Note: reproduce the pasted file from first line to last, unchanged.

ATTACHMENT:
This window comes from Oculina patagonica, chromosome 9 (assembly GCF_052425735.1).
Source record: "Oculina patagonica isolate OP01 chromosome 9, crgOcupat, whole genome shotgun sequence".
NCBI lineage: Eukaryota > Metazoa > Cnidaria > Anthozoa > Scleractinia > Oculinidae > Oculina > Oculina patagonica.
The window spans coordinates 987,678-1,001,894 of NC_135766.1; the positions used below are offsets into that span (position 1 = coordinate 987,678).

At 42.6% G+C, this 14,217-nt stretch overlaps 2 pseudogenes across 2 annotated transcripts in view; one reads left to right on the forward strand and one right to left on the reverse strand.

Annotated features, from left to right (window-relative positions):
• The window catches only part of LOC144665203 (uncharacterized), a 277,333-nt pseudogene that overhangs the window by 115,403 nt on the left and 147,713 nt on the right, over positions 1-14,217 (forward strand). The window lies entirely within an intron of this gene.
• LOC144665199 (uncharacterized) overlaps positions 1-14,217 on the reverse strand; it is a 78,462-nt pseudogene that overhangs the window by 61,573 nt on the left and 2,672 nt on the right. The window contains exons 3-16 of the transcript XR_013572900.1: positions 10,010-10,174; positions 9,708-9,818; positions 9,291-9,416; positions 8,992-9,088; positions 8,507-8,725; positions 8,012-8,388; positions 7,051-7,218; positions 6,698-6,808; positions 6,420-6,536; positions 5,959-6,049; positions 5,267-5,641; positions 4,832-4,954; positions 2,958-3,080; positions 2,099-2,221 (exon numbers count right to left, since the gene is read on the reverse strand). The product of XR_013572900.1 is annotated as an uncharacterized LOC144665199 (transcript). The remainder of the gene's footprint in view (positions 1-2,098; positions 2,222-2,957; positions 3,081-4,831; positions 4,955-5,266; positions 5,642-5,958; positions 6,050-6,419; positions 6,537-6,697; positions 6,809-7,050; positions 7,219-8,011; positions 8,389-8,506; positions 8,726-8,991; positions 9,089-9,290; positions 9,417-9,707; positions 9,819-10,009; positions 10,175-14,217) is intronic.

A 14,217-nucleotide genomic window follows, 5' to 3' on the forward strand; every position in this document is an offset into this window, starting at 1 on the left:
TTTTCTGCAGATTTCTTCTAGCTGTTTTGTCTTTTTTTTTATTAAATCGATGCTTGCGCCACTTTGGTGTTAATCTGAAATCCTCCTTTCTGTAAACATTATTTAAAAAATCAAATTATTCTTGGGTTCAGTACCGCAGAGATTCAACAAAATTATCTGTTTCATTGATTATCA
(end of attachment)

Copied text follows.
This window comes from Oculina patagonica, chromosome 9 (assembly GCF_052425735.1).
Source record: "Oculina patagonica isolate OP01 chromosome 9, crgOcupat, whole genome shotgun sequence".
NCBI lineage: Eukaryota > Metazoa > Cnidaria > Anthozoa > Scleractinia > Oculinidae > Oculina > Oculina patagonica.
The window spans coordinates 987,678-1,001,894 of NC_135766.1; the positions used below are offsets into that span (position 1 = coordinate 987,678).

At 42.6% G+C, this 14,217-nt stretch overlaps 2 pseudogenes across 2 annotated transcripts in view; one reads left to right on the forward strand and one right to left on the reverse strand.

Annotated features, from left to right (window-relative positions):
• The window catches only part of LOC144665203 (uncharacterized), a 277,333-nt pseudogene that overhangs the window by 115,403 nt on the left and 147,713 nt on the right, over positions 1-14,217 (forward strand). The window lies entirely within an intron of this gene.
• LOC144665199 (uncharacterized) overlaps positions 1-14,217 on the reverse strand; it is a 78,462-nt pseudogene that overhangs the window by 61,573 nt on the left and 2,672 nt on the right. The window contains exons 3-16 of the transcript XR_013572900.1: positions 10,010-10,174; positions 9,708-9,818; positions 9,291-9,416; positions 8,992-9,088; positions 8,507-8,725; positions 8,012-8,388; positions 7,051-7,218; positions 6,698-6,808; positions 6,420-6,536; positions 5,959-6,049; positions 5,267-5,641; positions 4,832-4,954; positions 2,958-3,080; positions 2,099-2,221 (exon numbers count right to left, since the gene is read on the reverse strand). The product of XR_013572900.1 is annotated as an uncharacterized LOC144665199 (transcript). The remainder of the gene's footprint in view (positions 1-2,098; positions 2,222-2,957; positions 3,081-4,831; positions 4,955-5,266; positions 5,642-5,958; positions 6,050-6,419; positions 6,537-6,697; positions 6,809-7,050; positions 7,219-8,011; positions 8,389-8,506; positions 8,726-8,991; positions 9,089-9,290; positions 9,417-9,707; positions 9,819-10,009; positions 10,175-14,217) is intronic.

A 14,217-nucleotide genomic window follows, 5' to 3' on the forward strand; every position in this document is an offset into this window, starting at 1 on the left:
TTTTCTGCAGATTTCTTCTAGCTGTTTTGTCTTTTTTTTTATTAAATCGATGCTTGCGCCACTTTGGTGTTAATCTGAAATCCTCCTTTCTGTAAACATTATTTAAAAAATCAAATTATTCTTGGGTTCAGTACCGCAGAGATTCAACAAAATTATCTGTTTCATTGATTATCA